But even without symptoms, you can still transmit the infection to others. The virus can live outside the body and remains infectious for at least

Hepatitis B is a highly contagious condition. Its associated with many serious complications, some of which can be life threatening.

But there are many treatment options available and multiple ways you can prevent infection, including getting vaccinated.

If you suspect you may have been exposed to hepatitis B, its important to talk with a doctor to prevent infection and determine the best course of treatment for you.

What Causes Hepatitis B

Viral Hepatitis Surveillance and Case Management

Hepatitis B is caused by the hepatitis B virus. It can happen through exposure to infected blood and other bodily fluids in the following situations:

  • sharing needles and other injecting drug equipment
  • sharing razors, toothbrushes or nail clippers
  • sexual contact
  • tattooing with unsterilised needles and equipment
  • close family contact with someone who has hepatitis B
  • being born to a mother with hepatitis B
  • accidental exposure such as a needle stick injury or being splashed with infected blood or body fluid
  • blood transfusion this is now very rare as blood in Australia is screened for hepatitis B

You cannot catch hepatitis B through being coughed or sneezed on by infected people or by consuming contaminated food and drink. You cannot catch the virus from saliva, breast milk or tears.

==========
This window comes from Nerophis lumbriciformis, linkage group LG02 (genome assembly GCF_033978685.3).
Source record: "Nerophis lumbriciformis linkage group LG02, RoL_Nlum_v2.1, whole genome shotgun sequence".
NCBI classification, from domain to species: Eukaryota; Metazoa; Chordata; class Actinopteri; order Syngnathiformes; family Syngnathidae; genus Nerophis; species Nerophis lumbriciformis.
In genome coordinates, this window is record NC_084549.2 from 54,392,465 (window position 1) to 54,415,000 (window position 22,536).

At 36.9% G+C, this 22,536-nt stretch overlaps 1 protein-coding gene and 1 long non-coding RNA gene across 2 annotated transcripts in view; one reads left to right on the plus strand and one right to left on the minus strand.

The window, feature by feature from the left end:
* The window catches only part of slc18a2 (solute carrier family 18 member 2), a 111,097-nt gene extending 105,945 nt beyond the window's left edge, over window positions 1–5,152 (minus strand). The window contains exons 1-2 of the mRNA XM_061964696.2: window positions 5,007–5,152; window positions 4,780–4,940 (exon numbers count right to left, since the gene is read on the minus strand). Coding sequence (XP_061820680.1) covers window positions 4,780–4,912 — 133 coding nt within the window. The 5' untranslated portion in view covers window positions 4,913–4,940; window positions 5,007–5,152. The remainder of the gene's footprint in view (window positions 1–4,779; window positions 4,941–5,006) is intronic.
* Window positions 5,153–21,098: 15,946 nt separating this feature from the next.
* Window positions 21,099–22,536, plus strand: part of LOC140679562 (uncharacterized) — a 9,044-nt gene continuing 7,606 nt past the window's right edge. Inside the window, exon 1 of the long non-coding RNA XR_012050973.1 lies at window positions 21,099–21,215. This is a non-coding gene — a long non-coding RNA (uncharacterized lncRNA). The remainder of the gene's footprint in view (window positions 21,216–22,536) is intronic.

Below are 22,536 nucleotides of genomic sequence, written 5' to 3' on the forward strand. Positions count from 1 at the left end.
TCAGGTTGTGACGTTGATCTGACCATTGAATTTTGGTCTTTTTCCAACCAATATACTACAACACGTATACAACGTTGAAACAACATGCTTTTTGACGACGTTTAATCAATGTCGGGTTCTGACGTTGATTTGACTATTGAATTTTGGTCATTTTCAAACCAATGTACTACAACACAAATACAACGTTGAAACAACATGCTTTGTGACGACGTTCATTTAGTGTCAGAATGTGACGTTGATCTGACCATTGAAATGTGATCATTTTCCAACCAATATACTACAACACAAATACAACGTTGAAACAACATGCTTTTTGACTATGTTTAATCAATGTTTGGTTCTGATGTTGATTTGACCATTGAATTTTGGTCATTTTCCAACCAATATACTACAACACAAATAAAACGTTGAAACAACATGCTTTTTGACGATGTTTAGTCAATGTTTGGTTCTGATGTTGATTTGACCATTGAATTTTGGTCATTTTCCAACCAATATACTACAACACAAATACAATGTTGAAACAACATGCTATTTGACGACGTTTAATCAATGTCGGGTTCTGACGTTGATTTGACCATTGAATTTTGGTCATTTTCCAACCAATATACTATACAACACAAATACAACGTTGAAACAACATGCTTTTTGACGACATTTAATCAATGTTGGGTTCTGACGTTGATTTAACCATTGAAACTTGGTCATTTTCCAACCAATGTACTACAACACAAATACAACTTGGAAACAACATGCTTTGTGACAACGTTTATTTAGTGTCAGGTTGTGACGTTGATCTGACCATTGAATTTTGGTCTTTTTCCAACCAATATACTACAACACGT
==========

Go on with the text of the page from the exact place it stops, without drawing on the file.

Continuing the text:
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Pearls And Other Issues

Hepatitis D has been long associated with HBV infections and cannot exert pathological influence without the presence of HBV infection. Two forms of infection exist coinfection and superinfection . Superinfection tends to be more severe than coinfection. Due to the preexisting hepatitis B infection, anti-HBcAg IgM is undetectable in superinfection states but can be noted in coinfection.

Southern Cross Medical Library

The purpose of the Southern Cross Medical Library is to provide information of a general nature to help you better understand certain medical conditions. Always seek specific medical advice for treatment appropriate to you. This information is not intended to relate specifically to insurance or healthcare services provided by Southern Cross. For more articles go to the Medical Library index page.

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When To Contact A Doctor

A person should contact a doctor if they think that they may have had exposure to hepatitis B. The doctor can run a blood test to look for the presence of the infection and determine the next steps.

People who are concerned about contracting the virus may want to ask a doctor about getting the hepatitis B vaccine. This will protect them from future infections.

People who are living with a known case of chronic hepatitis B should visit a doctor regularly for screenings and blood tests to monitor the virus.

Hepatitis B Surface Antigen Test

Acute Hepatitis B & C | Steven-Huy Han, MD | UCLA Digestive Diseases

A hepatitis B surface antigen test shows if you have an active infection. A positive result means you have hepatitis B and can transmit the virus to others. A negative result means you dont currently have hepatitis B.

This test doesnt distinguish between chronic and acute infection. This test is used together with other hepatitis B tests to determine the state of a hepatitis B infection.

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Treatment Of Chronic Hepatitis B

  • Antiviral drugs

  • People with chronic hepatitis B have been taking antiviral drugs for a long time.

  • They are treated with hepatitis immune globulin before and often after transplantation.